Skinner, who is performing his Man in a Suit stage show at this year's Edinburgh Festival Fringe, said if he was living in Scotland he would be a Yes voter.
The author and writer of the famous Three Lions football song, said that if England was voting to separate from the rest of the UK he would be a No voter.
Skinner, 57, said it is "difficult to say you are proud to be English because you are seen as bit of a fascist".
He likened England to "cordial" of right-wing politics that needed diluting by its union with Wales, Scotland and Northern Ireland.
Skinner said he feared England alone will become embroiled in extreme politics if it was not for the influence of politics elsewhere in the UK.
He added: "I have thought about the referendum a lot, and it's interesting for an Englishman to put himself in the place of a Scottish voter.
"It is difficult to say you are proud to be English because you are seen as a bit of a fascist, but in Scotland it seems that patriotism is a pure and romantic thing and because of that I envy the Scots.
"All my political decisions are romantic... and if I was Scottish I would probably vote Yes.
"If there was a English independence vote I'd vote No, because it is far easier to talk about being British [than being English]."
Skinner noted that for him it feels uncomfortable to say he is "proud to be English" whereas Americans or Australians do not seem to have the same reticence.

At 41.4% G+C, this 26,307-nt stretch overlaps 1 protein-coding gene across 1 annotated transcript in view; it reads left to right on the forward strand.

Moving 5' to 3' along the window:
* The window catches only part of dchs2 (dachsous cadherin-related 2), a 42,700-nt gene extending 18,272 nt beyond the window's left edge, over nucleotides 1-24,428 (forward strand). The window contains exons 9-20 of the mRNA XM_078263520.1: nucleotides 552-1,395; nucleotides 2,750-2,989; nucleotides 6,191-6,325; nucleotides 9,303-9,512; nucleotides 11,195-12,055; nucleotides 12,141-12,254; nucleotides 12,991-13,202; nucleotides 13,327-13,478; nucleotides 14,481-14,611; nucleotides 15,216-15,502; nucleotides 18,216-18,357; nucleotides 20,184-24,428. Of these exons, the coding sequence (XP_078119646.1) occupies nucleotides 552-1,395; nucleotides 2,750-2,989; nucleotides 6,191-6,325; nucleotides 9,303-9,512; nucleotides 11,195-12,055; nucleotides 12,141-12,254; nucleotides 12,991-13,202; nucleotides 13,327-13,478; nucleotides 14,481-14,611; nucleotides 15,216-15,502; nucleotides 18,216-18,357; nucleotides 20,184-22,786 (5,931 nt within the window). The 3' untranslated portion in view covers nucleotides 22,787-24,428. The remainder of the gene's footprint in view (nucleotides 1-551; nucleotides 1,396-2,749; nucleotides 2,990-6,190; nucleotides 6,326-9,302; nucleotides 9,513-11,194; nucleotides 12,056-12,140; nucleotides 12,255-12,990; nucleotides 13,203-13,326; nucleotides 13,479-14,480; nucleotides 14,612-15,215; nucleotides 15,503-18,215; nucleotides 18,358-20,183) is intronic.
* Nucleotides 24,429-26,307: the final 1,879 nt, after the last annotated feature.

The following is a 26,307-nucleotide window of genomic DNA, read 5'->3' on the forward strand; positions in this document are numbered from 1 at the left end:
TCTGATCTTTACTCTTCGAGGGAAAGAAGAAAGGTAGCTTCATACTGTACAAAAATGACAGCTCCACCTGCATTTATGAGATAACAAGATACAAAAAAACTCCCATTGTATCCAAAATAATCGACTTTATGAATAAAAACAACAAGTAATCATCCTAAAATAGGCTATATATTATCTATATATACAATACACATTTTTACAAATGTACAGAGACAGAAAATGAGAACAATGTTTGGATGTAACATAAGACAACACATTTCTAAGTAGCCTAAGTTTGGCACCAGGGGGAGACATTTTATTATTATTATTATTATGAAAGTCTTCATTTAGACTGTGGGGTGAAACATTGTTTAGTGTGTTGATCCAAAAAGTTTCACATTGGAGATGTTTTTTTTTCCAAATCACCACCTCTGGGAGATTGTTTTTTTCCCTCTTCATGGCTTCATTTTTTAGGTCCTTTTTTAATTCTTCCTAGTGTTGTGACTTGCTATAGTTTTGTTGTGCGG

He added: "I feel it is good for England to have that union with Scotland, Northern Ireland and Wales because they dilute this potentially fascist cordial.
"If fascism was a kind of Ribena it would add that dilution.
"I would be really sad if Scotland became independent.
"I'd be sad because we are a dysfunctional family but we have love between us. And of course the Fringe means a massive amount to me, and so does Edinburgh, my son was conceived there, just off the Royal Mile."
Skinner, along with David Baddiel and The Lightning Seeds, went to number one in the charts twice with the song Three Lions, which was originally written to support the England football team at Euro 96. England and Scotland played each other during the tournament, with the home side winning 2-0 at Wembley Stadium.
Skinner's one-man stand up show is appearing at the Assembly George Square Theatre from August 1 to 24.
His first appearance at the Fringe was in 1987 when he spent £400 of his last £435 in savings to book a room at the Edinburgh Festival Fringe.
He said one of his shows received no audience at all and the most he played to was an audience of 12.
However, four years later in 1991 he returned to the city and beat fellow nominees Jack Dee and Eddie Izzard, to win one of comedy's most prestigious prizes, the Perrier Award, now known as the Edinburgh Comedy Award.
He last toured the UK in 2007 with the Frank Skinner Live which included three "homecoming" gigs at Birmingham's NIA - he is from West Bromwich.
Skinner said this year's Fringe would be a different experience for him as he has a young son, Buzz.
He was recently in Edinburgh in his role as presenter of the Sky Arts Portrait Artist Of The Year 2014, which was shooting heats at the National Museum of Scotland.
"I am now a fan of the National Museum of Scotland, there is lots of interesting stuff there," he said. "It's not just Dolly the Sheep."